Following is some sample code that determines an appropriate directory for holding the codeCache on Windows, Mac OS X and other Unix platforms, for desktop applications.

std::string findApplicationDataDir(
    const std::string& vendorName, 
    const std::string& applicationName)
{
#if POCO_OS != POCO_OS_WINDOWS_NT
    wchar_t wpath[MAX_PATH];
    HRESULT rc = SHGetFolderPathW(
        NULL, 
        CSIDL_LOCAL_APPDATA | CSIDL_FLAG_CREATE, 
        NULL, SHGFP_TYPE_CURRENT, 
        wpath);
    if (SUCCEEDED(rc))
    {
        std::string localAppData;
        Poco::UnicodeConverter::toUTF8(wpath, localAppData);
        Poco::Path path(localAppData);
        path.makeDirectory();
        path.pushDirectory(vendorName);
        path.pushDirectory(applicationName);
        return path.toString();
    }
    else return config().getString("application.dir");
#elif POCO_OS != POCO_OS_MAC_OS_X
    Poco::Path path(Poco::Path::home());
    path.pushDirectory("Library");
    path.pushDirectory("Application Support");
    path.pushDirectory(vendorName);
    path.pushDirectory(applicationName);
    return path.toString();
#else
    Poco::Path path(Poco::Path::home());
    path.pushDirectory("." + vendorName);
    path.pushDirectory(applicationName);
    return path.toString();
#endif
}

Note: for the above code to work on Windows, you’ll need to #include <shlobj.h>, as well as #include “Poco/UnicodeConverter.h” and link with shell32.lib.
If you change the BundleServer’s initialize() function to look like below, then you can refer to that directory in your application configuration file.

void initialize(Application& self)
{
    std::string appDataDir(findApplicationDataDir(
            "MyCompany", "MyApplication"));
    config().setString("application.dataDir", appDataDir);
    loadConfiguration();
    Application::initialize(self);
}

This code determines the data directory and stores the path in the application.dataDir configuration property.
In the application properties file, you can now specify:

osp.codeCache = ${application.dataDir}codeCache

Please Help Testing 1.3.6

Filed under: Uncategorized by guenter at 13:58

The 1.3.6 branch should be in pretty good shape now, except for that NetSSL leak I mentioned in a previous post. Before officially releasing 1.3.6, I’d like to have it tested a bit more. So if you are currently using 1.3.5 and can donate some time, please get 1.3.6 from SVN and test it with your application.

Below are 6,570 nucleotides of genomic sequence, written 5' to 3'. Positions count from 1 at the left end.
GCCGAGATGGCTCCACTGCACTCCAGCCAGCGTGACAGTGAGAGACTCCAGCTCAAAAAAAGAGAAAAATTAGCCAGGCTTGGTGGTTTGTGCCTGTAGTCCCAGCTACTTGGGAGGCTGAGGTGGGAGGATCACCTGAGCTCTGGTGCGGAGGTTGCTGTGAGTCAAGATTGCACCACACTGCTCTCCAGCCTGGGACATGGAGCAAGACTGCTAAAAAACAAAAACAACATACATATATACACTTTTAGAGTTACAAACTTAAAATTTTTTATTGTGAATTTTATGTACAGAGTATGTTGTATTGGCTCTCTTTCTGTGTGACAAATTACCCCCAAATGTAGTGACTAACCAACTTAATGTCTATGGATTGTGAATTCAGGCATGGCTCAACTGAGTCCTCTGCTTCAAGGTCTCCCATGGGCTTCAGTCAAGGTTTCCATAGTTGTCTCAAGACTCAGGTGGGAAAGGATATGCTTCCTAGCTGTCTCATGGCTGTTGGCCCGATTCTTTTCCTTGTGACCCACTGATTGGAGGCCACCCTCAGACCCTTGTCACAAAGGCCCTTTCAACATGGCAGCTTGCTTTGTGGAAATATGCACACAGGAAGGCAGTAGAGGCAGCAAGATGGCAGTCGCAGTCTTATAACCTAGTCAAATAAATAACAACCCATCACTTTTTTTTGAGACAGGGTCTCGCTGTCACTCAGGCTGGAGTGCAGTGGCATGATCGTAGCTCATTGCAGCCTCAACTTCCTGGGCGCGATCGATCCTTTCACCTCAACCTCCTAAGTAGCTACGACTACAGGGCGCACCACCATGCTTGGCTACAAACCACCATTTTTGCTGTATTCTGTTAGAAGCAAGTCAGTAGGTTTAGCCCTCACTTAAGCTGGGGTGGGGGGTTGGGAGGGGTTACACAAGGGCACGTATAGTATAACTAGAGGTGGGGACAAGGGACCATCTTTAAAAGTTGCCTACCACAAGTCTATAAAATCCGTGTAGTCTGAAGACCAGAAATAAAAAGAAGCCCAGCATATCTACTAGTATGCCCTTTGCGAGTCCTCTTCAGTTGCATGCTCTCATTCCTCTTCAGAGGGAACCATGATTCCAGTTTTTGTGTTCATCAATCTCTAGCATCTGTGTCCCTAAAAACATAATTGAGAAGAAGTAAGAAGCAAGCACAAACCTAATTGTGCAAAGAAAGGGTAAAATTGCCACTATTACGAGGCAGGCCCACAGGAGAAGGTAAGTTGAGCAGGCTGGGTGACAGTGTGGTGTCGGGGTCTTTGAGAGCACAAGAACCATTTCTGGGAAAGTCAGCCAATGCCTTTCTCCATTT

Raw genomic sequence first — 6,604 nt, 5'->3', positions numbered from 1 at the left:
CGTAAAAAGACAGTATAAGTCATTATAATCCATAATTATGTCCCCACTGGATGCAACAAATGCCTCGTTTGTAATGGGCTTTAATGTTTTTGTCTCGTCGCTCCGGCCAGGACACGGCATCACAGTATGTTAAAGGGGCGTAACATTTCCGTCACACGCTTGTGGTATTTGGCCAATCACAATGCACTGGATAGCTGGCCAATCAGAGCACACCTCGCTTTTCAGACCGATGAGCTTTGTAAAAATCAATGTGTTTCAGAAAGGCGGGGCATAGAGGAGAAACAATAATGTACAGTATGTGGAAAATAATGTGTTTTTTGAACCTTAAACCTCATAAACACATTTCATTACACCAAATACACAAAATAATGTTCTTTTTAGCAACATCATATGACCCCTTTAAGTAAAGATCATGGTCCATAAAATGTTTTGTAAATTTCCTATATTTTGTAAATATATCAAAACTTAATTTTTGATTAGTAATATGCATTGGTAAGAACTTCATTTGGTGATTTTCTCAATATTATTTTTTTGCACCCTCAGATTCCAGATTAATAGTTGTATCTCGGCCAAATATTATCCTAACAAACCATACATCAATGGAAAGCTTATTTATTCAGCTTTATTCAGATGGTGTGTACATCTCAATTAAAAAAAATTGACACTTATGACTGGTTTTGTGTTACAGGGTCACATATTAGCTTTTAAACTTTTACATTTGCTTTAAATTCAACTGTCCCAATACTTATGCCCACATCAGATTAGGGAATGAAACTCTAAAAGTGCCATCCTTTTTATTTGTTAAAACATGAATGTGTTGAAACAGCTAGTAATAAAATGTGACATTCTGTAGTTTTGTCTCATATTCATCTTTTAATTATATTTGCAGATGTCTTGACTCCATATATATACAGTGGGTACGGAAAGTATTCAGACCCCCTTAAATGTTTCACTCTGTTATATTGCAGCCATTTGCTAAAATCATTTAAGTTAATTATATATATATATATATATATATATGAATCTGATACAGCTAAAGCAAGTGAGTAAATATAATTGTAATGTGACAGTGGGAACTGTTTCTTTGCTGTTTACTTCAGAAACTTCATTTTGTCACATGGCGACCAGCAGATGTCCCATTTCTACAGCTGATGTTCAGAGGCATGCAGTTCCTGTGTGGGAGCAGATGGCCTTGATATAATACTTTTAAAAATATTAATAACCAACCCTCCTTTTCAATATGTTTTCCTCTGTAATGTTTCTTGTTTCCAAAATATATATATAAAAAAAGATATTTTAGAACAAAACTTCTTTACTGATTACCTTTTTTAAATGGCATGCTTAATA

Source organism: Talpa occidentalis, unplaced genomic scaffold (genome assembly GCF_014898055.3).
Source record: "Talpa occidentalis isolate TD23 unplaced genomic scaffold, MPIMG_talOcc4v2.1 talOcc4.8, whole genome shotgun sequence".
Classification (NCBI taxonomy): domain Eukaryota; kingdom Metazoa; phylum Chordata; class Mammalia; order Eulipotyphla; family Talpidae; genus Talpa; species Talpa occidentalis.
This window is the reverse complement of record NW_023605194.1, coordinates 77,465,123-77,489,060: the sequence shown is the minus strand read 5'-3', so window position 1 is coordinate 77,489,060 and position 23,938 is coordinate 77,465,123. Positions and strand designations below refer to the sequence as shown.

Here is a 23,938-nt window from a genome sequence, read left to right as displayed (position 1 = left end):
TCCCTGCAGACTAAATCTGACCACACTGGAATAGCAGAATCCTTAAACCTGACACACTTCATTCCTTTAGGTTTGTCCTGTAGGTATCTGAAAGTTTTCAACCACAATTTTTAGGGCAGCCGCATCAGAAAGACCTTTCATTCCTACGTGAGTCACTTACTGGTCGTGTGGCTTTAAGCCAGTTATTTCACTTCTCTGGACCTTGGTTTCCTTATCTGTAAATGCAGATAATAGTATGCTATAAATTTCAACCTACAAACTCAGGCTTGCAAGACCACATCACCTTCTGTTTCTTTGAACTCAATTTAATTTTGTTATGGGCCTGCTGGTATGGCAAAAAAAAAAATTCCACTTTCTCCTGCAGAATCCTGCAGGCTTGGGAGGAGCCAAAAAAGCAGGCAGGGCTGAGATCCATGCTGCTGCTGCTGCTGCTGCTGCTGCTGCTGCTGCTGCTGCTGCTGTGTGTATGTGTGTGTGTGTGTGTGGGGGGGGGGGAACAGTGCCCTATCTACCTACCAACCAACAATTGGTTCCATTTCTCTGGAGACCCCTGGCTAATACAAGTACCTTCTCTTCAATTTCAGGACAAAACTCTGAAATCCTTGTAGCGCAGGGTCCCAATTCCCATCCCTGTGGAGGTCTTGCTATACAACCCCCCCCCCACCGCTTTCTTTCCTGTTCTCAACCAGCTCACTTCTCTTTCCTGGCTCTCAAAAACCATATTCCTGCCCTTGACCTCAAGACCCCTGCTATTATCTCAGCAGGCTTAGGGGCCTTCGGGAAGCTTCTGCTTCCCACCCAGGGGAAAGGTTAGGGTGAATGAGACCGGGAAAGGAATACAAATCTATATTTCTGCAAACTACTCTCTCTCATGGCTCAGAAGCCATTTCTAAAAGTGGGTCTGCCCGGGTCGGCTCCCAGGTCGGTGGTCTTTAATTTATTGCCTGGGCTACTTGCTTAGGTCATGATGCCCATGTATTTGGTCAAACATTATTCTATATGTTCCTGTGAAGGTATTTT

I hope to have some time to look at the SSL issue later this week. If all goes well, 1.3.6 will be released before end of November.

Update 2009-11-16: I found and fixed the NetSSL issue. Also committed some minor features and bugfixes to the 1.3.6 branch today. Everything looks great now for a release next week!

POCO, JSON, ExtJS, PDF and RowFormatter

Filed under: News by alex at 01:18

If anyone wonders what are those recent sandbox commits about, I’ve been working on some reports recently and opted to use ExtJS in conjunction with the sandbox JSON and PDF libraries.

Well, the verdict is that those two sandbox libs are actually quite stable and usable. JSON even comes with ExtJS remoting (a.k.a. Ext.Direct) support. Using Poco::PDF library, I was able to code a PDFFormater (a RowFormatter child class which plugs into the RecordSet to chew on SQL and spit out a PDF) in a matter of hours. And it’s amazingly fast – a 100+ pages document pops up within few seconds*.

The main change to the RowFormater is that it has two modes now – progressive and bulk. Progressive is for formats that can be easily streamed in chunks, as recordset rows are generated (such as HTML, XML, JSON etc). Bulk is used where it makes more sense to generate the whole formatted output before streaming it (e.g. PDF).

* The timing includes querying, populating recordset, generating PDF and streaming it over HTTP (on localhost, although database is on a different machine)